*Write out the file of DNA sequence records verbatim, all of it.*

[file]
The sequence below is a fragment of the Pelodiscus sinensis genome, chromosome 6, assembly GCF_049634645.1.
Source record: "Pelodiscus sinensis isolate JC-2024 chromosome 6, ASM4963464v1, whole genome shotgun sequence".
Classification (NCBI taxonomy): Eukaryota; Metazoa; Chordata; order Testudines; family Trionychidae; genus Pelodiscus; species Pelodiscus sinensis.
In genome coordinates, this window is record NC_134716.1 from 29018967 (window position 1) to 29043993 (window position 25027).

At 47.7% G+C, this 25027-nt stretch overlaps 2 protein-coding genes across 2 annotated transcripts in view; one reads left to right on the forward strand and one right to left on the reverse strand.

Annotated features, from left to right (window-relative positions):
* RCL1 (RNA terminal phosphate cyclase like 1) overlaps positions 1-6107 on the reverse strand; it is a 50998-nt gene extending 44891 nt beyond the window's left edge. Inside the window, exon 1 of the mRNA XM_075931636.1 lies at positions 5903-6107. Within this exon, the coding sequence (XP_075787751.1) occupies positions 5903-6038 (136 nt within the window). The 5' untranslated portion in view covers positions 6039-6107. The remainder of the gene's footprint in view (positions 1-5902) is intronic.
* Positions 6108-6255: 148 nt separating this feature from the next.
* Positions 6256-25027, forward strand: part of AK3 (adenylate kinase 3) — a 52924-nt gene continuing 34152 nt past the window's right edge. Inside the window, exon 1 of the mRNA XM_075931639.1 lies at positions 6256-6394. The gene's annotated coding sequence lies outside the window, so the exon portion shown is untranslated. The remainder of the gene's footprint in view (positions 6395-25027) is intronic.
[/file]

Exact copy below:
The sequence below is a fragment of the Pelodiscus sinensis genome, chromosome 6, assembly GCF_049634645.1.
Source record: "Pelodiscus sinensis isolate JC-2024 chromosome 6, ASM4963464v1, whole genome shotgun sequence".
Classification (NCBI taxonomy): Eukaryota; Metazoa; Chordata; order Testudines; family Trionychidae; genus Pelodiscus; species Pelodiscus sinensis.
In genome coordinates, this window is record NC_134716.1 from 29018967 (window position 1) to 29043993 (window position 25027).

At 47.7% G+C, this 25027-nt stretch overlaps 2 protein-coding genes across 2 annotated transcripts in view; one reads left to right on the forward strand and one right to left on the reverse strand.

Annotated features, from left to right (window-relative positions):
* RCL1 (RNA terminal phosphate cyclase like 1) overlaps positions 1-6107 on the reverse strand; it is a 50998-nt gene extending 44891 nt beyond the window's left edge. Inside the window, exon 1 of the mRNA XM_075931636.1 lies at positions 5903-6107. Within this exon, the coding sequence (XP_075787751.1) occupies positions 5903-6038 (136 nt within the window). The 5' untranslated portion in view covers positions 6039-6107. The remainder of the gene's footprint in view (positions 1-5902) is intronic.
* Positions 6108-6255: 148 nt separating this feature from the next.
* Positions 6256-25027, forward strand: part of AK3 (adenylate kinase 3) — a 52924-nt gene continuing 34152 nt past the window's right edge. Inside the window, exon 1 of the mRNA XM_075931639.1 lies at positions 6256-6394. The gene's annotated coding sequence lies outside the window, so the exon portion shown is untranslated. The remainder of the gene's footprint in view (positions 6395-25027) is intronic.